MIDI – Musical Instrument Digital Interface.
It’s a lost art. So much of what MIDI is capable of in terms of creativity, switchable setups, patchable relationships, has been ultimately abandoned because the computer makes it so easy to simply plug everything in, and then route it all through software.

Before Emagic Logic introduced the environment, where we were finally able to create and build our own software background connections to accomplish so many things which couldn’t have been done before, electronic musicians were stuck with something called OMS, manually entering patch names, defining instruments… the quest was really to find a way to do it all on the screen so that our crashing copies of Cubase and Studio Vision would at last allow us to call up our patches and banks correctly.

Before that money pit of the early 90’s this was all done on the synthesizers themselves. We either called up the sounds manually, or we figured out the system exclusive messages, or CC patch/bank commands and sent them from our sequencers. To get more interesting layers, change overs, and connection routing was a physical experience.

I think that the bad part of all that was really the inevitable double clocking, delay, and general failures which made it “hard” and no fun.

The computer promised such elegance and simplicity. Boy were we wrong.

What software could do in the form of the Emagic Logic Environment was the main reason for shelling out money in the 90’s. Protools replaced the tape deck, and the Logic Environment replaced milk crates of cables, and all kinds of failed boxes, converters, switches and patch bays. But somehow we went from hard to crummy.

There are a few things around right now:
The E-RM multi clock is really fun. It’s magically erased the double clocking issues, and handles sync, midi time, and more just effortlessly.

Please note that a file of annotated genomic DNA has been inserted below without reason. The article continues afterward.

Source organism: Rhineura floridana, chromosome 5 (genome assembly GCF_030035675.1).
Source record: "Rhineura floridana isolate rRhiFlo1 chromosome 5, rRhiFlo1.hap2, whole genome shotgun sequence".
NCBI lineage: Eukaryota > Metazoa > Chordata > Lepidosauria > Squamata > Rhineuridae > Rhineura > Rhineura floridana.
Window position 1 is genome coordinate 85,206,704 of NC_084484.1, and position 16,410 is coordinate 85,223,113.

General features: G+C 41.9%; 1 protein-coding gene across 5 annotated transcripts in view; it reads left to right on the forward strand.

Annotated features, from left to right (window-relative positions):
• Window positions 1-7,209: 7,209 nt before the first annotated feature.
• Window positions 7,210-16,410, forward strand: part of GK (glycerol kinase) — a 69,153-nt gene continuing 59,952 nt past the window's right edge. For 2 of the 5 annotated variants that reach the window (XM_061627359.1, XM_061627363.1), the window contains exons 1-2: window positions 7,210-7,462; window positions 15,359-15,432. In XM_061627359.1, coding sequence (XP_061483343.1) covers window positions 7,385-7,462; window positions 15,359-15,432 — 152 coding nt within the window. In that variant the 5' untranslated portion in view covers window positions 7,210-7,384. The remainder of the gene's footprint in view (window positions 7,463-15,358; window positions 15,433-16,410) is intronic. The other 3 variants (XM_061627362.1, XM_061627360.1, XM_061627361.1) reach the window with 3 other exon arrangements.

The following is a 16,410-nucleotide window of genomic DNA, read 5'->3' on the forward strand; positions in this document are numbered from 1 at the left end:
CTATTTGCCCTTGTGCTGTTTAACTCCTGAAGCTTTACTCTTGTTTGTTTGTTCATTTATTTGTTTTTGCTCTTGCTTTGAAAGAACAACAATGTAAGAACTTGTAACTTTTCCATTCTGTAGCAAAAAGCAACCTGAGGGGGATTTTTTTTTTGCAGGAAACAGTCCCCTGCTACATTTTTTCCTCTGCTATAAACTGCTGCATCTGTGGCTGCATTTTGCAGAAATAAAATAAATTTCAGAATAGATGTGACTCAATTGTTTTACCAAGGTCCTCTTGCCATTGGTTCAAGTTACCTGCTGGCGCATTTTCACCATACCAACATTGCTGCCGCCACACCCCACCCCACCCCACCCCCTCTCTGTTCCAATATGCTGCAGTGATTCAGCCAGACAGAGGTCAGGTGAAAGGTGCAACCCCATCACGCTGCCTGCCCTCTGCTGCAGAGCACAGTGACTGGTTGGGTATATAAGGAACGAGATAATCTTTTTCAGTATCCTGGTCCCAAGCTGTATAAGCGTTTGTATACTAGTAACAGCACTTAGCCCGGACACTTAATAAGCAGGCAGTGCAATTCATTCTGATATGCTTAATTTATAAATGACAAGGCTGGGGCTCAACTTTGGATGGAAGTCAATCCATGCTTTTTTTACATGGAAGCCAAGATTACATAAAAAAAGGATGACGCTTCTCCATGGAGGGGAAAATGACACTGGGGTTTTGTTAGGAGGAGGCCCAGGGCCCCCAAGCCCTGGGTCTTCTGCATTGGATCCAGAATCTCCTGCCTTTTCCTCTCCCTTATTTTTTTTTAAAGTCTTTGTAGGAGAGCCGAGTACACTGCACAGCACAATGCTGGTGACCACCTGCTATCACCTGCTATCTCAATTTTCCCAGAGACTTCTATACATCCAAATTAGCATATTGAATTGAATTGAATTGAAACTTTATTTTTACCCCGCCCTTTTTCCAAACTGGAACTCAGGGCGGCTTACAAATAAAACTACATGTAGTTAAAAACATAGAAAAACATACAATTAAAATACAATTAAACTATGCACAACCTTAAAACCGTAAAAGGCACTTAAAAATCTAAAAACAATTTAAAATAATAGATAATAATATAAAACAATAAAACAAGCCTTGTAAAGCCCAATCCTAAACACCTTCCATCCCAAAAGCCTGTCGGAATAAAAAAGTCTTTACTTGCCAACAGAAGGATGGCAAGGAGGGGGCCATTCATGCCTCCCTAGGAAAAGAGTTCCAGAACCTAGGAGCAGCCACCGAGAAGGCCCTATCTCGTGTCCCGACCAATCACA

There is also a new-ish patch bay called MIDI HUB which is interesting, but it doesn’t go far enough. It suffers from what most of today’s devices and thinking suffers from:

People are still pretty much slouched in front of their computers. That early 90’s dream of everything all plugged in and ready to go. Like a pro!
We are looking at the end, and we want it to be easy. This is the shape of the world at the moment.

Now that people like me and a growing number of others are making gear, and cables, modular and clocks look and sound sexy, and fun people are getting inspired again (love that,) however, we still really don’t want to read the manual, or learn how to plug things in. It’s like getting a guitar and being disappointed you can’t play it better than anyone else without ever having taken a lesson. Great guitarists was really weird kids. They spend a decade in their room fingering strings, and never went outside. It takes a rare bird to be great.

So it appears now the drive is to make hardware work like software. We want it to be easy, and familiar, and unchallenging. Sadly, when we do this, people buy it. That promise of peanut butter, pasta sauce, pesto, face cream, car key powder, and saw dust all from the same little tiny $9.99 blender! It’s amazing. And you know what? Sometimes it is amazing. There are countless examples of hideous ideas which have changed everything. But none of these ideas seem to have been of their own time. They weren’t meeting the uninspired and the unrehearsed where they live. They were asking us to think about things differently, and so they failed (at first.) But being artists – no money, spare time, and something gnawing away at us inside – we picked them up cheap, and changed the world.